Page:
Are ‘male’ traits caused by genes on the Y chromosome or the X?
A middle school student from Alabama asks:
"My dad and I want to settle something. Are baldness and other generally male traits caused by dominant genes on the Y chromosome, or recessive genes on the X chromosome?"
Excellent question! You are both right. Becoming a male is due to a dominant gene on the Y chromosome. But many of the special problems males have are because of recessive genes on the X. And there are plenty of other male-associated traits that are controlled by genes on other chromosomes as well.
Let's quickly go over what dominant and recessive are to make sure we're on the same page. Remember, we have two copies of most of our genes -- one from each parent. And these genes come in different versions, which are called alleles.
These versions can be either dominant or recessive. If you only need one copy of a gene version to get a trait, then it is dominant. If both copies need to be the same to have a certain trait, then the trait is recessive.
For example, a big part of eye color is determined by the OCA2 gene. This gene comes in two forms — brown or blue.
You only need one of your copies to be the brown kind to have brown eyes. But to have blue eyes, both copies need to be blue.
Okay, now we understand dominant and recessive. Let's now see how it applies to being male.
X and Y Chromosomes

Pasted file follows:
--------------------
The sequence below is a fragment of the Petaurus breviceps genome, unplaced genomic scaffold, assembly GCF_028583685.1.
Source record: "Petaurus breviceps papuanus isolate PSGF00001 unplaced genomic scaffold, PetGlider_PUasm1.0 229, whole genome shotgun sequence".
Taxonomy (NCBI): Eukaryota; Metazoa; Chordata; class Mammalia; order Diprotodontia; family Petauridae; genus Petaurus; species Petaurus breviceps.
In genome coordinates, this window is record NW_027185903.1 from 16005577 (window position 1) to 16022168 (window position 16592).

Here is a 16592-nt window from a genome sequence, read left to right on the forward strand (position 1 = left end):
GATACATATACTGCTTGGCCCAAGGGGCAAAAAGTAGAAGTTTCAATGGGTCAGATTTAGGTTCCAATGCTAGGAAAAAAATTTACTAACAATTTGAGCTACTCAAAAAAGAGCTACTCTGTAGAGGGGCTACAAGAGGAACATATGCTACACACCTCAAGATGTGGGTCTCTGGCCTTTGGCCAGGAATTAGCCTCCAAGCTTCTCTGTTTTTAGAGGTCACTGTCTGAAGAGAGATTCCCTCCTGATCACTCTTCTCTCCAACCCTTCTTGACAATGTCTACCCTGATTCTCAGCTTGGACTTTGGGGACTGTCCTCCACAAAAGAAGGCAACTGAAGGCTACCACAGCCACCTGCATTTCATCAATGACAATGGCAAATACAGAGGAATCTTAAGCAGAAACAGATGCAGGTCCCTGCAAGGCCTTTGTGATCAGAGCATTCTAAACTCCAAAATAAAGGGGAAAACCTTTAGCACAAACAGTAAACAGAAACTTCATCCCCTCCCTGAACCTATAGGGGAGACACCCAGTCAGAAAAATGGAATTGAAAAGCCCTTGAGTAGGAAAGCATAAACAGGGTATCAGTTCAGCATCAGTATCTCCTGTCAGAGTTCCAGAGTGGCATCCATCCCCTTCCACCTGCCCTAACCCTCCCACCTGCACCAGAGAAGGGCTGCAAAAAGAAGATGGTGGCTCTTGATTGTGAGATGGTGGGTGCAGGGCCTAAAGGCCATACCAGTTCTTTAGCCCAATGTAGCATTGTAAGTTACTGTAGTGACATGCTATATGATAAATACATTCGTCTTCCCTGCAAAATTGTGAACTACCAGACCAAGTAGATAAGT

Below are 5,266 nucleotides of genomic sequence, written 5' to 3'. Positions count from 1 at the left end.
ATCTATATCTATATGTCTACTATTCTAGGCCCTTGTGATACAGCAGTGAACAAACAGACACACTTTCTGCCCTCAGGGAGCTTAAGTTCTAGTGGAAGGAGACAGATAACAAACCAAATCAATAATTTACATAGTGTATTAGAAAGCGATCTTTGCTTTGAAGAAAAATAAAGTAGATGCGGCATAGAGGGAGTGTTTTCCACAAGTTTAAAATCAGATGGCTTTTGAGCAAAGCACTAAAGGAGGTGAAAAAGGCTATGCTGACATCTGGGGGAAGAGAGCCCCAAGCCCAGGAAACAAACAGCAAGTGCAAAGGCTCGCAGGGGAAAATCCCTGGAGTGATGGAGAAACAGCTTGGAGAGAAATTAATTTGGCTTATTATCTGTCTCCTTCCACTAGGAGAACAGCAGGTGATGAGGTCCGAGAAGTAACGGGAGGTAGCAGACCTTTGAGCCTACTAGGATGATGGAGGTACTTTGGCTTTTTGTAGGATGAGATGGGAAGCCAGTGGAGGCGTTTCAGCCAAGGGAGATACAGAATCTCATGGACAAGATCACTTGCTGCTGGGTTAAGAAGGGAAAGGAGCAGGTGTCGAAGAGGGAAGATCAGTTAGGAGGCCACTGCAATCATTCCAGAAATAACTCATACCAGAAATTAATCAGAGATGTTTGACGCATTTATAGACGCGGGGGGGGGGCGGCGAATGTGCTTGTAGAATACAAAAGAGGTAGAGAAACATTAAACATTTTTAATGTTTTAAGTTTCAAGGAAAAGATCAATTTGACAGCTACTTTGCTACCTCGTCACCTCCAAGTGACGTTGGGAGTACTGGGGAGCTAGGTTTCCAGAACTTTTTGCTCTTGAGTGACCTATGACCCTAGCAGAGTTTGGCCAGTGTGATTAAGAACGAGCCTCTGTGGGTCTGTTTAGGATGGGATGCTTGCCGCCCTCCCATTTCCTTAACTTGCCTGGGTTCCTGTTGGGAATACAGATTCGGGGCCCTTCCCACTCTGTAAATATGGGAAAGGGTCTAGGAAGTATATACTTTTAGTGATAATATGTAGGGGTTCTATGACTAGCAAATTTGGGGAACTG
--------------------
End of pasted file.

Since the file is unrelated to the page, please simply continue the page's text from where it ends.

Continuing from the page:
As you probably already know, males have an X and a Y sex chromosome and females have two X chromosomes. This means a couple of things.
First, there is something about having the Y chromosome that makes a male a male. And second, males have only one copy of all of the genes on the X and Y chromosomes.
There is a gene on the Y chromosome called SRY. This gene tells a fetus to develop male body parts. It is a dominant gene.
There are rare cases where someone with two X chromosomes also has an SRY gene. These people develop as male (although with some differences from an XY male). And there are cases where someone has an X and a Y chromosome but the SRY gene doesn't work properly. These people develop as female (although with some differences from an XX female).
So becoming male is due to the dominant gene SRY. Anyone who gets one working copy of this gene looks like a male.
The other important consequence of being male is that males have only one copy of the X chromosome. This means that they only have one copy of all of the genes on that chromosome.
So what this means is that it only takes one recessive gene on the X chromosome to see a recessive trait in males. If the eye color gene were on the X chromosome, men would have blue eyes more often.
Which explains why males tend to be colorblind more often. And why they also get hemophilia, a blood clotting disorder, more often and they suffer worse from fragile X syndrome. And why they also go bald more often.
All of these traits come about because of a recessive gene on the X chromosome. Men only have one copy of these genes because they only have one X chromosome. So they suffer more often from these recessive traits than females do.
Well, this is certainly true of most of these conditions. Balding is the exception though.
Balding is not a simple trait